Pervasive Developmental Disorders
Pervasive Developmental Disorders (PDDs), now known as autism spectrum disorder, involves delays in how a child develops, issues with communicating and socializing, unable to adjust to changes in routine, and displaying repetitive behaviors and movements.
What Are the Symptoms of Pervasive Developmental Disorders?
The symptoms of pervasive development disorders include:
- Repeating certain behaviors such as rocking, jumping, twirling, or flapping hands
- Experiencing problems with social interaction and communication
- Avoiding eye contact
- Unable to express their thoughts through words
- Having difficulty keeping up with a conversation
- Having a flat or high-pitched voice
- Unable to control their emotions
Children who fall on this part of the autism spectrum may repeat certain types of action, experience issues with make believe, and show more interest in parts of a toy instead of the actual toy. Children diagnosed with pervasive development disorders need strict schedules and do not like changes made to their routine.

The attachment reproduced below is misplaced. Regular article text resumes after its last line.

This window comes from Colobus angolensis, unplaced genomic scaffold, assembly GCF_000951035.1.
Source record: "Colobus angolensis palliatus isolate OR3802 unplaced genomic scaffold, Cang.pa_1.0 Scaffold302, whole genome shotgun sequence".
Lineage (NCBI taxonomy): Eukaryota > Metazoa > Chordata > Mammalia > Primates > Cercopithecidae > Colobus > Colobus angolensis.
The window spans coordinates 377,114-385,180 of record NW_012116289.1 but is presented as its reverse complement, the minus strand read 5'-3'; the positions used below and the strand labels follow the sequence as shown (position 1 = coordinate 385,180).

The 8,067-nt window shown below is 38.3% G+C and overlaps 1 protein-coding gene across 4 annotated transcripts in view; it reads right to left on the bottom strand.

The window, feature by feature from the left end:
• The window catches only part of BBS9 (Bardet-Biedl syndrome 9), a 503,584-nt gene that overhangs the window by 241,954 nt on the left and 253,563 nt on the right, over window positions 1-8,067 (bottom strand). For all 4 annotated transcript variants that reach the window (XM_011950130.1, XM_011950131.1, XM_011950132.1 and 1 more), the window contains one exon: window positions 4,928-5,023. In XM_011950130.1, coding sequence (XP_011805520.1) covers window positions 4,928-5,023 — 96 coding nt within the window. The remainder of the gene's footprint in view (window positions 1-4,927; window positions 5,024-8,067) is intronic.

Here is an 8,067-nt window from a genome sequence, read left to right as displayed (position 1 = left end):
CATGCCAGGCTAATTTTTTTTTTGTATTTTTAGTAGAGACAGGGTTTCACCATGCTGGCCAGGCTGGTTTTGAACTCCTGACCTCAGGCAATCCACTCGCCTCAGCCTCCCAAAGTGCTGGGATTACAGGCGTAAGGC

Remember, that since the autism spectrum has a wide range, some people with pervasive development disorders may still be able to live on their own, enroll in school, and have a job. In fact, others may not even realize that they suffer from pervasive development disorders.
On the other hand, others with pervasive development disorders have serve disabilities whereas others find themselves in the middle of the autism spectrum.
What Cases Pervasive Development Disorders?
As of now, researchers know that genetics is one of the factors involved in people developing pervasive development disorders, but many more exist that they have yet to find.
How Do Doctors Diagnose Pervasive Development Disorders?
To diagnose a person with pervasive development disorders, medical professionals will observe them and ask their parents or guardians questions about their behavior, as there is no lab test to diagnose it. If you suspect your child has pervasive development disorders, you need to take them to the doctor, as the key is to find out as earlier as possible so you can obtain all the resources needed for them to reach their full potential.